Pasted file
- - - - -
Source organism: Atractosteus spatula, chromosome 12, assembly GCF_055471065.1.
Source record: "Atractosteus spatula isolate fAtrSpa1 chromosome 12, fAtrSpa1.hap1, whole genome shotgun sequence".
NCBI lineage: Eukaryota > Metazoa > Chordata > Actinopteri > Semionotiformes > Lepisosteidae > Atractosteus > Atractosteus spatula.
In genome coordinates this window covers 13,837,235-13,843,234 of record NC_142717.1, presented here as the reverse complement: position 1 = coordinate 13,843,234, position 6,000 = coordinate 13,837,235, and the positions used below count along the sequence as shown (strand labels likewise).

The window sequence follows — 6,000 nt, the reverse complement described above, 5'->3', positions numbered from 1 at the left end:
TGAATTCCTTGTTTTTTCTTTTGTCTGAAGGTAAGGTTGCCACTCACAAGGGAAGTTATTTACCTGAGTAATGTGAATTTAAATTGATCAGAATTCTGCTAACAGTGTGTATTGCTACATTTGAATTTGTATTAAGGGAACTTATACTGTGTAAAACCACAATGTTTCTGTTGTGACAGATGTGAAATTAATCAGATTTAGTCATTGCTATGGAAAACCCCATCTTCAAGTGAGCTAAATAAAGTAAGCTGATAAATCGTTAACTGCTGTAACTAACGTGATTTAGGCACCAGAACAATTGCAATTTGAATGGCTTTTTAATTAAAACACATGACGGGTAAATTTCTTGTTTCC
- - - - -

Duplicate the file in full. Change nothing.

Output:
Source organism: Atractosteus spatula, chromosome 12, assembly GCF_055471065.1.
Source record: "Atractosteus spatula isolate fAtrSpa1 chromosome 12, fAtrSpa1.hap1, whole genome shotgun sequence".
NCBI lineage: Eukaryota > Metazoa > Chordata > Actinopteri > Semionotiformes > Lepisosteidae > Atractosteus > Atractosteus spatula.
In genome coordinates this window covers 13,837,235-13,843,234 of record NC_142717.1, presented here as the reverse complement: position 1 = coordinate 13,843,234, position 6,000 = coordinate 13,837,235, and the positions used below count along the sequence as shown (strand labels likewise).

The window sequence follows — 6,000 nt, the reverse complement described above, 5'->3', positions numbered from 1 at the left end:
TGAATTCCTTGTTTTTTCTTTTGTCTGAAGGTAAGGTTGCCACTCACAAGGGAAGTTATTTACCTGAGTAATGTGAATTTAAATTGATCAGAATTCTGCTAACAGTGTGTATTGCTACATTTGAATTTGTATTAAGGGAACTTATACTGTGTAAAACCACAATGTTTCTGTTGTGACAGATGTGAAATTAATCAGATTTAGTCATTGCTATGGAAAACCCCATCTTCAAGTGAGCTAAATAAAGTAAGCTGATAAATCGTTAACTGCTGTAACTAACGTGATTTAGGCACCAGAACAATTGCAATTTGAATGGCTTTTTAATTAAAACACATGACGGGTAAATTTCTTGTTTCC